When did you realize you wanted to make music your career?
I don’t know if I ever realized I wanted to make music my career. It kind of just happened. I just wanted to put a record out. It wasn’t something I really thought was going to be a career. I thought I was a pretty good rapper, and people were starting to put songs on the radio, and I was like, “I wanna be on the radio. I want to hear my voice. That’d be cool.”
So, when I finally got that first opportunity to rap on a record that came out, and they played it on the radio, I thought that would be the end of it. Never in my wildest dreams…at that point, I had already graduated from college. I had my degree in marketing, and I thought “I’m going to start going on interviews and try to get a job in marketing.” And lo and behold, it turned into a career, but I was not using the word “career” at any point. It was probably ten years before I was like, “Wow. This is kind of a career.”
Was Brownsville an early influence on your sound and your style?
Brownsville was a huge influence, especially in my lyrical content. I came up in a time where drugs were real prevalent, violence was pretty prevalent in my neighborhood, and I was one of the only kids that actually got out and went to college and went on to see the world a little bit. And so, in my lyrics, I wanted to speak to my neighborhood.
So, if you listen to my first album, in a lot of the songs, I’m very preachy, almost trying to tell people what to do in a way. My approach wasn’t so smooth. I’ve become much smoother. Back then, I was kind of preachin’ and telling them, “Yo, you need to do better and not do drugs and not do this, not do that.” And so yeah, definitely, my environment was exactly what I was writing about on my first album.
What was it like working with the Juice Crew so early in your career?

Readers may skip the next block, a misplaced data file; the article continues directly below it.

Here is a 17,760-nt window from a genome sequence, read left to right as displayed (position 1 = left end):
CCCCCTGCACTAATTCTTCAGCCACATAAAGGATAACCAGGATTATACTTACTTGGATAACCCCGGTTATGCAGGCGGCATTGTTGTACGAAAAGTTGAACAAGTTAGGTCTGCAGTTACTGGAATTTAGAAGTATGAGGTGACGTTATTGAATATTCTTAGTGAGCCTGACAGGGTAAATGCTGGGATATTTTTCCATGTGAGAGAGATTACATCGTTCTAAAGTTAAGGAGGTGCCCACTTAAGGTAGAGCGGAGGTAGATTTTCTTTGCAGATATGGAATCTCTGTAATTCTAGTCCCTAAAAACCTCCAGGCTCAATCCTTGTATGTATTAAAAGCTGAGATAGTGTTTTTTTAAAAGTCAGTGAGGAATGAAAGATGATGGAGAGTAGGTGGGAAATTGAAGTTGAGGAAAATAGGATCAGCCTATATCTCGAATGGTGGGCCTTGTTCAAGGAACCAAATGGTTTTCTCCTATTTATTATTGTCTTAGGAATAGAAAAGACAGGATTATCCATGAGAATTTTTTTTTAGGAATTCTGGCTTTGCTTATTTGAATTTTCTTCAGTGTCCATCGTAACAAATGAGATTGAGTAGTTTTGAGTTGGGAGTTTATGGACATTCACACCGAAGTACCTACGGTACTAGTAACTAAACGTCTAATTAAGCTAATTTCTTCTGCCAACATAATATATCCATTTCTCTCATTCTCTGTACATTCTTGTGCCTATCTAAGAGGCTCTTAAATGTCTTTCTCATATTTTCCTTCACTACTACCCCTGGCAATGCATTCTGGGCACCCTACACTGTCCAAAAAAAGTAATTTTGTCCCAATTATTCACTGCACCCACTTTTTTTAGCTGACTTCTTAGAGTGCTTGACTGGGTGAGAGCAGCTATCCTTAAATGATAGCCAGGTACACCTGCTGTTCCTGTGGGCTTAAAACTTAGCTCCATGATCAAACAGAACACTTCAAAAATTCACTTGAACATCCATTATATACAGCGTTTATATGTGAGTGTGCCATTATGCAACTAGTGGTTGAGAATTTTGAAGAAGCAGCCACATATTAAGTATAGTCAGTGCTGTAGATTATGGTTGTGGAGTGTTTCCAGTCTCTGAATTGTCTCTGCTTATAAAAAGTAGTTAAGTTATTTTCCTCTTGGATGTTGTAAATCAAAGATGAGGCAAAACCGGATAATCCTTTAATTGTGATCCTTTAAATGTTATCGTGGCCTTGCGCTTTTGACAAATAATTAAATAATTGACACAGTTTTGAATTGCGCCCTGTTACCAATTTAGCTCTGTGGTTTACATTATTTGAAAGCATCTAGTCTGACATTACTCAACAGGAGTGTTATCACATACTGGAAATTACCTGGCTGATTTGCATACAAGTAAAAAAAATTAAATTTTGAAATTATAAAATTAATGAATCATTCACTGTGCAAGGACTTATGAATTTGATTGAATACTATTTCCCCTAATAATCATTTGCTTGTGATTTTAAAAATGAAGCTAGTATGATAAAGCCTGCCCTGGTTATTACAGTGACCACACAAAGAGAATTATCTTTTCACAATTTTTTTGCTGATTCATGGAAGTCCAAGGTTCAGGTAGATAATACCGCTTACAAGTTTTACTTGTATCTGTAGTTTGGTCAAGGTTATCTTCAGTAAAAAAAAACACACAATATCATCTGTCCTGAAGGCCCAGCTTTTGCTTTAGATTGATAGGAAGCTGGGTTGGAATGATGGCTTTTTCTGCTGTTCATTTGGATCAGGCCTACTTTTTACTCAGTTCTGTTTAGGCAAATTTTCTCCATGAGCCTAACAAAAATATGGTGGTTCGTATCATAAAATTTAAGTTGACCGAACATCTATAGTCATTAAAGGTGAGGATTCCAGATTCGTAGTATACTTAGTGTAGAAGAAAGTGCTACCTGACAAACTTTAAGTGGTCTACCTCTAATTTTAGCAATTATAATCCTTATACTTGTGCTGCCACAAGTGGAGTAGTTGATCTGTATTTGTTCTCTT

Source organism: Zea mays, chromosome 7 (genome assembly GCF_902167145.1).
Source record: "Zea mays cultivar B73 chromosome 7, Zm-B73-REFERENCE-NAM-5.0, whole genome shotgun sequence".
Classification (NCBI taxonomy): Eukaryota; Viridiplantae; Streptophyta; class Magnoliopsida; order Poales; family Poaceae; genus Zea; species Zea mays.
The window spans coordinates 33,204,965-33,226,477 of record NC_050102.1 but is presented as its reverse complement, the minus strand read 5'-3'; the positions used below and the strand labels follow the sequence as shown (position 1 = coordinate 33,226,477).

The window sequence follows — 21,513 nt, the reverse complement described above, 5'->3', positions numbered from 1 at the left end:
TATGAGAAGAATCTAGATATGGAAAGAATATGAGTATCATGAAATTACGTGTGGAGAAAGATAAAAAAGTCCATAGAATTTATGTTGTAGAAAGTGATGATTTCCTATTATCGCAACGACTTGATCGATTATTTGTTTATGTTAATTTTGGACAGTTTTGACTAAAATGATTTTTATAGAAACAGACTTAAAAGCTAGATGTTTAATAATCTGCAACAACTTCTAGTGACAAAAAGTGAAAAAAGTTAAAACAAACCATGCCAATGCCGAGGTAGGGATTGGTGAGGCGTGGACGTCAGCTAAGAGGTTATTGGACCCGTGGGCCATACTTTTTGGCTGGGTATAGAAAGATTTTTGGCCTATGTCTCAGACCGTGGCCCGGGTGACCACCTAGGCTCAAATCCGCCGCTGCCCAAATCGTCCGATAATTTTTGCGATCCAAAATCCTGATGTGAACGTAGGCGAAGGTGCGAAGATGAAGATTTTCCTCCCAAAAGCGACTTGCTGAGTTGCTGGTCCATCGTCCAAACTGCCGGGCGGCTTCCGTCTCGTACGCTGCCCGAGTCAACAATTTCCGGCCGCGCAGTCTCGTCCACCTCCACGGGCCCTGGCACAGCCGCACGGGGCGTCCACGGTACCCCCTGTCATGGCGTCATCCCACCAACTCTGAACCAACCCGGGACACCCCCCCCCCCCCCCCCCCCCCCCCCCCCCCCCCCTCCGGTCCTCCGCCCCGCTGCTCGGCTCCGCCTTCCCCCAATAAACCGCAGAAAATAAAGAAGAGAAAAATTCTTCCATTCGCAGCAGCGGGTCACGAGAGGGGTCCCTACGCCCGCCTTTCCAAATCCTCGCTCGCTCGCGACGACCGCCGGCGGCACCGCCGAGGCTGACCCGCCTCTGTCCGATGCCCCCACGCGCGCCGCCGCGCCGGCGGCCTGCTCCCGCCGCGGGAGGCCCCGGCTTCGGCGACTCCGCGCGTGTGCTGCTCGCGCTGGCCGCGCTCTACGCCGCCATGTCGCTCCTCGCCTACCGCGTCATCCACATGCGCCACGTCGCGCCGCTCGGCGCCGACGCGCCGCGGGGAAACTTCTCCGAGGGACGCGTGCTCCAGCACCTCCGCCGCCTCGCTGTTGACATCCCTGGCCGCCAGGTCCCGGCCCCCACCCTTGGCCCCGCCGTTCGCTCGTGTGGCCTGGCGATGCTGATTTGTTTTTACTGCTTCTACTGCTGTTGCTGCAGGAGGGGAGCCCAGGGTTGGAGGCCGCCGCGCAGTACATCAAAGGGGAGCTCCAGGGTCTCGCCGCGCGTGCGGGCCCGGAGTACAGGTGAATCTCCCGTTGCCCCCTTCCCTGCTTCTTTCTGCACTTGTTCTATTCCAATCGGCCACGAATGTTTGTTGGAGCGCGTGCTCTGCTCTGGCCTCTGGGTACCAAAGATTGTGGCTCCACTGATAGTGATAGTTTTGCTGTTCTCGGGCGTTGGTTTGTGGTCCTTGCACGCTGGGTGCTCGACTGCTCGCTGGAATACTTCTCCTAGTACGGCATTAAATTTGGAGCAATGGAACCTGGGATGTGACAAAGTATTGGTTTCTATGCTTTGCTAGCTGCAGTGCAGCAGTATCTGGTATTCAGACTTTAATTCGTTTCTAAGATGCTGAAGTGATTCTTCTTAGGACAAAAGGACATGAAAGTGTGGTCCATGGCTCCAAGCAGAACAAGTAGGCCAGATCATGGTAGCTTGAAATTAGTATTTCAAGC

It was intimidating being around cats that had hit records that were considered on the streets as some of the most lyrical dudes. I mean, Big Daddy Kane and Kool G Rap were on everybody’s top five list or whatever. And having to try to be labelmates with those guys and prove that I belong…I mean, that’s pretty much what I was doing in my early career. I was trying to prove that I belonged in this circle of emcees. So, every rhyme I wrote was me trying to just wreck and kill as much as I could to prove that I belonged in this circle.
So, a lot of people often say that you’re left off the list of G.O.A.T. Thoughts?
I mean, that’s what it is. That’s who I am. You know, I’m one of those guys that falls between the cracks because I never really had that gigantic hit record or that gigantic selling album. But the music was always good, and people respected the music – those that heard it. But because I never had that big success, the masses never really got to check me out or hear what I was about.
There’s many people, to this day, that I run into on the streets of New York City, my hometown, that only relate to me from my first album. They have no concept of anything that I released after my first album. So, for those reasons, my name doesn’t necessarily pop into people’s heads. But I will say that there is a group of loyal, kind of cult, fans of mine that continue to spread my message and let people know about the music that I do. And I’m happy for those fans, those real true fans of my music.
When did you, Wordsworth and Stricklin come together to form eMC?
When I dropped my album Disposable Arts in 2001, I did a tour, and I brought along with me on the road, Stricklin, Words, Punchline, and we toured the world together off that album. They were featured on that album, and then I dropped A Long Hot Summer in 2004, and I also featured them on that album, and again they went on the road with me.